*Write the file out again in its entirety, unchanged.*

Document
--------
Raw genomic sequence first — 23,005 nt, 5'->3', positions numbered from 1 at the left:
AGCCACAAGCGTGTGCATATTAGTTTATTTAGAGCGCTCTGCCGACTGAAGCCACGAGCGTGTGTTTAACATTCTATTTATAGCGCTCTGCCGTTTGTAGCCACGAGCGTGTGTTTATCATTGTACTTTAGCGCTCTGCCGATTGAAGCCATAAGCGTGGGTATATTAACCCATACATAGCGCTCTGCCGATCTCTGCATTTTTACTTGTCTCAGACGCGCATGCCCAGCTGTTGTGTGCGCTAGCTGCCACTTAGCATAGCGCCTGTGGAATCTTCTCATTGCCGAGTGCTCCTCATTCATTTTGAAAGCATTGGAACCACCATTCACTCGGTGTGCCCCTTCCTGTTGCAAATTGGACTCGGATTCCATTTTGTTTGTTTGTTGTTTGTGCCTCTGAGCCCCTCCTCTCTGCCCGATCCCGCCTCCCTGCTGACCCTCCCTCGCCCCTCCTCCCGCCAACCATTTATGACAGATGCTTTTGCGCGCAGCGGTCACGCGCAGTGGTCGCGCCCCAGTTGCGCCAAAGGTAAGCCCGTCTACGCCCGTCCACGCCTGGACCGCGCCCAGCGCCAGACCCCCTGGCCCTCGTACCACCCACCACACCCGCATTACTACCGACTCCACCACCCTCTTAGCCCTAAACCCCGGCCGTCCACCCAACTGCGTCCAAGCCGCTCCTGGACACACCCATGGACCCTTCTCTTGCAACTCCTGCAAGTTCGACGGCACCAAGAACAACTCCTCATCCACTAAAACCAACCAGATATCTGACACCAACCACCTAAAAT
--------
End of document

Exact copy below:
Raw genomic sequence first — 23,005 nt, 5'->3', positions numbered from 1 at the left:
AGCCACAAGCGTGTGCATATTAGTTTATTTAGAGCGCTCTGCCGACTGAAGCCACGAGCGTGTGTTTAACATTCTATTTATAGCGCTCTGCCGTTTGTAGCCACGAGCGTGTGTTTATCATTGTACTTTAGCGCTCTGCCGATTGAAGCCATAAGCGTGGGTATATTAACCCATACATAGCGCTCTGCCGATCTCTGCATTTTTACTTGTCTCAGACGCGCATGCCCAGCTGTTGTGTGCGCTAGCTGCCACTTAGCATAGCGCCTGTGGAATCTTCTCATTGCCGAGTGCTCCTCATTCATTTTGAAAGCATTGGAACCACCATTCACTCGGTGTGCCCCTTCCTGTTGCAAATTGGACTCGGATTCCATTTTGTTTGTTTGTTGTTTGTGCCTCTGAGCCCCTCCTCTCTGCCCGATCCCGCCTCCCTGCTGACCCTCCCTCGCCCCTCCTCCCGCCAACCATTTATGACAGATGCTTTTGCGCGCAGCGGTCACGCGCAGTGGTCGCGCCCCAGTTGCGCCAAAGGTAAGCCCGTCTACGCCCGTCCACGCCTGGACCGCGCCCAGCGCCAGACCCCCTGGCCCTCGTACCACCCACCACACCCGCATTACTACCGACTCCACCACCCTCTTAGCCCTAAACCCCGGCCGTCCACCCAACTGCGTCCAAGCCGCTCCTGGACACACCCATGGACCCTTCTCTTGCAACTCCTGCAAGTTCGACGGCACCAAGAACAACTCCTCATCCACTAAAACCAACCAGATATCTGACACCAACCACCTAAAAT